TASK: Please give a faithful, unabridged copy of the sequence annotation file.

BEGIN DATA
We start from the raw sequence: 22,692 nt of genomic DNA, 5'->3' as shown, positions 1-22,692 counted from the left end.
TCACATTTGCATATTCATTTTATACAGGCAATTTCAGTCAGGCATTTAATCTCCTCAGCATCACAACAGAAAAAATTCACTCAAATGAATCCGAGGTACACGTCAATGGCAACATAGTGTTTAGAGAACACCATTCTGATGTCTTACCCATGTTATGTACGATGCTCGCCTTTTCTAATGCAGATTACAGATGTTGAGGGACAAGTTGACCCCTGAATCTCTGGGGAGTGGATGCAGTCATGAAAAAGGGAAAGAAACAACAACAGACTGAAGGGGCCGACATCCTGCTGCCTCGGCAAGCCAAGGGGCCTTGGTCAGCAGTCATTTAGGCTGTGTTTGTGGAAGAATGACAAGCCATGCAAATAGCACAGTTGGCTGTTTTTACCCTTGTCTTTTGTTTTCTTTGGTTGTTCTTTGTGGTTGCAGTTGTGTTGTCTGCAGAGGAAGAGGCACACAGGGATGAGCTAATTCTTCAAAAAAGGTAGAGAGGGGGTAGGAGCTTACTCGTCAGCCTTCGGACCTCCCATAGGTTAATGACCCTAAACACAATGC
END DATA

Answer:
We start from the raw sequence: 22,692 nt of genomic DNA, 5'->3' as shown, positions 1-22,692 counted from the left end.
TCACATTTGCATATTCATTTTATACAGGCAATTTCAGTCAGGCATTTAATCTCCTCAGCATCACAACAGAAAAAATTCACTCAAATGAATCCGAGGTACACGTCAATGGCAACATAGTGTTTAGAGAACACCATTCTGATGTCTTACCCATGTTATGTACGATGCTCGCCTTTTCTAATGCAGATTACAGATGTTGAGGGACAAGTTGACCCCTGAATCTCTGGGGAGTGGATGCAGTCATGAAAAAGGGAAAGAAACAACAACAGACTGAAGGGGCCGACATCCTGCTGCCTCGGCAAGCCAAGGGGCCTTGGTCAGCAGTCATTTAGGCTGTGTTTGTGGAAGAATGACAAGCCATGCAAATAGCACAGTTGGCTGTTTTTACCCTTGTCTTTTGTTTTCTTTGGTTGTTCTTTGTGGTTGCAGTTGTGTTGTCTGCAGAGGAAGAGGCACACAGGGATGAGCTAATTCTTCAAAAAAGGTAGAGAGGGGGTAGGAGCTTACTCGTCAGCCTTCGGACCTCCCATAGGTTAATGACCCTAAACACAATGC